Nestled at the foot of Pikes Peak, just west of Colorado Springs, Garden of the Gods Visitor & Nature Center is one of the top photo destinations for travelers to this area. This free city park is an easy 60-minute drive south of Denver. To reach the park, exit from Interstate 25 onto Garden of the Gods Road, head west and turn south on 30th Street. The splendor unfolds before your eyes as you approach the golden sandstone formations, with magnificent Pikes Peak as a backdrop. Covering 1,367 acres, the sandstone formations are surrounded by rolling hills covered with single-seed juniper, oak, aspen, cottonwood, pinon and ponderosa pine.
Summer can be beautiful in the Pikes Peak region, with daytime temperatures ranging from 60 to 90 degrees F. Expect afternoon showers in July. Plan on occasional snow up through mid-June, but with the very mild climate, the snow doesn’t last long. Spring and fall offer temperatures in the 50s through 70s. Winter can be bitterly cold, but often warms up to “short-sleeve” temperatures.
Garden of the Gods is a landscape photographer’s dream. With the sandstone rocks lit by the early-morning sun and towering Pikes Peak in the background, you’ll find plenty to fill your viewfinder. This is one place where rising early for sunrise pays off, as the formations turn a brilliant gold. Many walking paths weave their way around formations with names like Sleeping Giant, Cathedral Rock and Kissing Camels. Late September produces vibrant fall colors, as the foliage turns a multitude of yellows, oranges and reds. This contrasts with the red rocks and generally blue skies, producing striking images. Occasional stormy weather adds a dramatic element to the formations. Farther into the park, you’ll find the famous Balanced Rock, which seems to defy the law of gravity. There’s also a short trail to the Siamese Twins, where you can frame Pikes Peak in the window of the arch.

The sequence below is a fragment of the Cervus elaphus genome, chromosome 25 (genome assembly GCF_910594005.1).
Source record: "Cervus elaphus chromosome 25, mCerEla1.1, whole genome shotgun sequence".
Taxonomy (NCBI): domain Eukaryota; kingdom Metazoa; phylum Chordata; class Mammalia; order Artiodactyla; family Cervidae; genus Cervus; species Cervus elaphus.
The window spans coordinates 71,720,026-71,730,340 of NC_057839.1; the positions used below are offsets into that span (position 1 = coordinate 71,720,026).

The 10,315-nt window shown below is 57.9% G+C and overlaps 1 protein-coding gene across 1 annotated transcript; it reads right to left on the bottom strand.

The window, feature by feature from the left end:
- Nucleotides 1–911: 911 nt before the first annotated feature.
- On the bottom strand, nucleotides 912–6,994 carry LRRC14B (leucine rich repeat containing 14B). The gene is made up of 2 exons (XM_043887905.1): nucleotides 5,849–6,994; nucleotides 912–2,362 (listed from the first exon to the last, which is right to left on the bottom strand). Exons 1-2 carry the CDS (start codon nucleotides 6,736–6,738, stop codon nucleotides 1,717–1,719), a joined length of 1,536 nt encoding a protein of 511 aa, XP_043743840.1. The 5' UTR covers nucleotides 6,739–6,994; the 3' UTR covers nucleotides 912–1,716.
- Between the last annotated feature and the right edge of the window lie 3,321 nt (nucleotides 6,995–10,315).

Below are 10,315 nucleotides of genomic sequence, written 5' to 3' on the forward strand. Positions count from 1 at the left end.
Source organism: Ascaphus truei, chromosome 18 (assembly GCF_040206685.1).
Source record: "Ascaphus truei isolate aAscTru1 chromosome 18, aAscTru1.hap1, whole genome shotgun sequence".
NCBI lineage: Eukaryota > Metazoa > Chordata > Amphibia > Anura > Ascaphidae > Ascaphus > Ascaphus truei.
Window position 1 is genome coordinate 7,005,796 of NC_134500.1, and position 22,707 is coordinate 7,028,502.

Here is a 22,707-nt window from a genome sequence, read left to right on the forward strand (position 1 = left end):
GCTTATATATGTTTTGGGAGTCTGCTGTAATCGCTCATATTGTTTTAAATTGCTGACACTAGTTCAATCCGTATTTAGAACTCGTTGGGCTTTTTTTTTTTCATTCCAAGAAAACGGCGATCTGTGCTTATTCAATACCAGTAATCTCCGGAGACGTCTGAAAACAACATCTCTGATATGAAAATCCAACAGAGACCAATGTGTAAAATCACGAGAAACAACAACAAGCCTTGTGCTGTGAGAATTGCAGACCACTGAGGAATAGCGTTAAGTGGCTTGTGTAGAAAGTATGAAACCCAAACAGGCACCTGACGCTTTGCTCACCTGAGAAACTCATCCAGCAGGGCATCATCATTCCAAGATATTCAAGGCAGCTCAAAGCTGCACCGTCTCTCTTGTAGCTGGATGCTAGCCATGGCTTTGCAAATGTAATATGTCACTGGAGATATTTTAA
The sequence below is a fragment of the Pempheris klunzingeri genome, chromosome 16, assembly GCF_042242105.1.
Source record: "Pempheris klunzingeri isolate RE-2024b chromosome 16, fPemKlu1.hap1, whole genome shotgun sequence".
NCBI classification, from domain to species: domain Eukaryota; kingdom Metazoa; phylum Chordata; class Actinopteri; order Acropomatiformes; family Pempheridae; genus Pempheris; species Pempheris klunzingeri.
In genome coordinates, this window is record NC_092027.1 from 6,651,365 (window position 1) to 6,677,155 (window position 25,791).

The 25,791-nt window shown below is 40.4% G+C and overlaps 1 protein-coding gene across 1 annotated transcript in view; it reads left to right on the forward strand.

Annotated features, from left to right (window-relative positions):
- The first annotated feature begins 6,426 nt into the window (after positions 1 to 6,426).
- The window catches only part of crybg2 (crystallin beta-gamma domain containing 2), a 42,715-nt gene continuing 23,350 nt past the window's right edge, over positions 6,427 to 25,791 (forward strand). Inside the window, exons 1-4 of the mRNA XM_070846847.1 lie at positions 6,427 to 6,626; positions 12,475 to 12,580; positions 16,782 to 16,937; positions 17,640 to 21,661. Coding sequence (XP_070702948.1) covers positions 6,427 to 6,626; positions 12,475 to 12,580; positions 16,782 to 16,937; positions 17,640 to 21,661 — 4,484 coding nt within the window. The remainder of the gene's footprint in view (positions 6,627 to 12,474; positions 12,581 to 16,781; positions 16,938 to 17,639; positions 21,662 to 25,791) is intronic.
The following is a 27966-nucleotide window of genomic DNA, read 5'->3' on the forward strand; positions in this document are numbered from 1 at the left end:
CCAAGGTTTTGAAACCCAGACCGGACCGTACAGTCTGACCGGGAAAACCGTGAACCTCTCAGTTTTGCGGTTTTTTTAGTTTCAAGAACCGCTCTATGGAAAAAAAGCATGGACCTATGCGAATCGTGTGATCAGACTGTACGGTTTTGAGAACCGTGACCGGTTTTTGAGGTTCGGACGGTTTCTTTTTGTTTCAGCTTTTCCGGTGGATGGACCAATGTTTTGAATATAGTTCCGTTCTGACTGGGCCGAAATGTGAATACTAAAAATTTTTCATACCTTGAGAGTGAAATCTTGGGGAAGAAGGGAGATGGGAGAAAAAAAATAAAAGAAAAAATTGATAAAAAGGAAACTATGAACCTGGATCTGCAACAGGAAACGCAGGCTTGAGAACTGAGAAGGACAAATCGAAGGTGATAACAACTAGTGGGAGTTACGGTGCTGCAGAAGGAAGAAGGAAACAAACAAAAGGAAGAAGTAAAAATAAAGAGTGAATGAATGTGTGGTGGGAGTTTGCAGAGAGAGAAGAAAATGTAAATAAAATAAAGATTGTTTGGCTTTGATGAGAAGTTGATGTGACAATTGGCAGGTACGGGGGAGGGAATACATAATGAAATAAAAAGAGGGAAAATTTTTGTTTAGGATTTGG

Wildflowers start to appear in May, lasting through September, and there are many varieties to photograph. The yuccas begin blooming in June and will last for two to three weeks. Wildlife can be plentiful in the early mornings or late afternoons, with mule deer, an occasional bear, jackrabbits, squirrels and many varieties of birds.
One breathtaking photographic event happens only twice during the year—the full moon setting over the rocks during sunrise! The ideal months for this are April and October, with the latter generally working out better weather-wise. The best location to photograph this event is in the visitor center parking lot. Be sure to arrive well before sunrise. Park off 30th Street, since the gates will still be closed at that time of the morning. Capturing the full moon above the Kissing Camels formation is stunning. Be prepared to move your tripod frequently as the moon drops lower in order to line it up with the desired formation. A 300mm through 500mm lens works well for this.
Garden of the Gods is photogenic year-round, but the best times are April through July for the spring snows and wildflower displays, as well as late September, which can yield spectacular images as the aspens start to turn many shades of red and gold. Since the formations face east-west, the best times to shoot are sunrise and sunset.
Contact: Garden of the Gods Visitor & Nature Center, (719) 634-6666, www.gardenofgods.com.
Telephoto zooms can be used just as effectively as wide-angle optics for landscape images. Lenses such as the Tamron SP AF 200-500mm ƒ/5.6-6.3 zoom compress the foreground and background to create striking images, and are ideal for capturing shy wildlife subjects. List Price: $1,454.95. Contact: Tamron, (631) 858-8400, www.tamron.com.